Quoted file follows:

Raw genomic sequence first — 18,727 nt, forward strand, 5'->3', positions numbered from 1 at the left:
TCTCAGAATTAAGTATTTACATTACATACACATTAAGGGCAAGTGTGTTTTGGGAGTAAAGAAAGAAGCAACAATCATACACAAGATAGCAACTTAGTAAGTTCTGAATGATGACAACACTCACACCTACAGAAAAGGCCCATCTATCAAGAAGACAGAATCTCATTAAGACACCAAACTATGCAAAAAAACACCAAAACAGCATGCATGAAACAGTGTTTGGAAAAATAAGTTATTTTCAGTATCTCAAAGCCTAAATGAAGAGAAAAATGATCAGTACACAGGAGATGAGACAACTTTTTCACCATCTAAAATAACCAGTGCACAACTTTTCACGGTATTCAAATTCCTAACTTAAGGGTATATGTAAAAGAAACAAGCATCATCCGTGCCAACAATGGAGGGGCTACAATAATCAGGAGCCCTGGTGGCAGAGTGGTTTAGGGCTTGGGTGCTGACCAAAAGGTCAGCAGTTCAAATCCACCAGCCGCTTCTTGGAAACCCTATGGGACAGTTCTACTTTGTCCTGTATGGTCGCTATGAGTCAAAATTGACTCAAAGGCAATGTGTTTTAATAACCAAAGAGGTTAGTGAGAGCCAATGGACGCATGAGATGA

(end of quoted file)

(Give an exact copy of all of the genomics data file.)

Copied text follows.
Raw genomic sequence first — 18,727 nt, forward strand, 5'->3', positions numbered from 1 at the left:
TCTCAGAATTAAGTATTTACATTACATACACATTAAGGGCAAGTGTGTTTTGGGAGTAAAGAAAGAAGCAACAATCATACACAAGATAGCAACTTAGTAAGTTCTGAATGATGACAACACTCACACCTACAGAAAAGGCCCATCTATCAAGAAGACAGAATCTCATTAAGACACCAAACTATGCAAAAAAACACCAAAACAGCATGCATGAAACAGTGTTTGGAAAAATAAGTTATTTTCAGTATCTCAAAGCCTAAATGAAGAGAAAAATGATCAGTACACAGGAGATGAGACAACTTTTTCACCATCTAAAATAACCAGTGCACAACTTTTCACGGTATTCAAATTCCTAACTTAAGGGTATATGTAAAAGAAACAAGCATCATCCGTGCCAACAATGGAGGGGCTACAATAATCAGGAGCCCTGGTGGCAGAGTGGTTTAGGGCTTGGGTGCTGACCAAAAGGTCAGCAGTTCAAATCCACCAGCCGCTTCTTGGAAACCCTATGGGACAGTTCTACTTTGTCCTGTATGGTCGCTATGAGTCAAAATTGACTCAAAGGCAATGTGTTTTAATAACCAAAGAGGTTAGTGAGAGCCAATGGACGCATGAGATGA